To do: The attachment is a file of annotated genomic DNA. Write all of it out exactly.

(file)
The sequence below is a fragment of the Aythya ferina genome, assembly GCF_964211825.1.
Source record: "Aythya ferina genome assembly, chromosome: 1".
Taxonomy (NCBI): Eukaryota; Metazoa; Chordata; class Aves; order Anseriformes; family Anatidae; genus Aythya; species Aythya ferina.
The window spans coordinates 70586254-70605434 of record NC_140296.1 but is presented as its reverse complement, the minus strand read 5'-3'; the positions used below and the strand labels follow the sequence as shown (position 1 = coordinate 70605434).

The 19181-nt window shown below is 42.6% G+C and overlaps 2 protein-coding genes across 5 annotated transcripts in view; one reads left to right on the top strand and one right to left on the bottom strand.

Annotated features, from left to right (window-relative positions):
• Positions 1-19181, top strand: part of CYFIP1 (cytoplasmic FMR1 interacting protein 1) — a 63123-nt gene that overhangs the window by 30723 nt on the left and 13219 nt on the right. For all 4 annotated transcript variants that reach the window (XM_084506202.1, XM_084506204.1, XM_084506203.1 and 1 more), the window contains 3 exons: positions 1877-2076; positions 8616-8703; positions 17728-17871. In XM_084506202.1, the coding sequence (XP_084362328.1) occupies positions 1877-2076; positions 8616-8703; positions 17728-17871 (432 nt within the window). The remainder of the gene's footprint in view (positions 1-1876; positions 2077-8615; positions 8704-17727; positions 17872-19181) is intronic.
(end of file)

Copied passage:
The sequence below is a fragment of the Aythya ferina genome, assembly GCF_964211825.1.
Source record: "Aythya ferina genome assembly, chromosome: 1".
Taxonomy (NCBI): Eukaryota; Metazoa; Chordata; class Aves; order Anseriformes; family Anatidae; genus Aythya; species Aythya ferina.
The window spans coordinates 70586254-70605434 of record NC_140296.1 but is presented as its reverse complement, the minus strand read 5'-3'; the positions used below and the strand labels follow the sequence as shown (position 1 = coordinate 70605434).

The 19181-nt window shown below is 42.6% G+C and overlaps 2 protein-coding genes across 5 annotated transcripts in view; one reads left to right on the top strand and one right to left on the bottom strand.

Annotated features, from left to right (window-relative positions):
• Positions 1-19181, top strand: part of CYFIP1 (cytoplasmic FMR1 interacting protein 1) — a 63123-nt gene that overhangs the window by 30723 nt on the left and 13219 nt on the right. For all 4 annotated transcript variants that reach the window (XM_084506202.1, XM_084506204.1, XM_084506203.1 and 1 more), the window contains 3 exons: positions 1877-2076; positions 8616-8703; positions 17728-17871. In XM_084506202.1, the coding sequence (XP_084362328.1) occupies positions 1877-2076; positions 8616-8703; positions 17728-17871 (432 nt within the window). The remainder of the gene's footprint in view (positions 1-1876; positions 2077-8615; positions 8704-17727; positions 17872-19181) is intronic.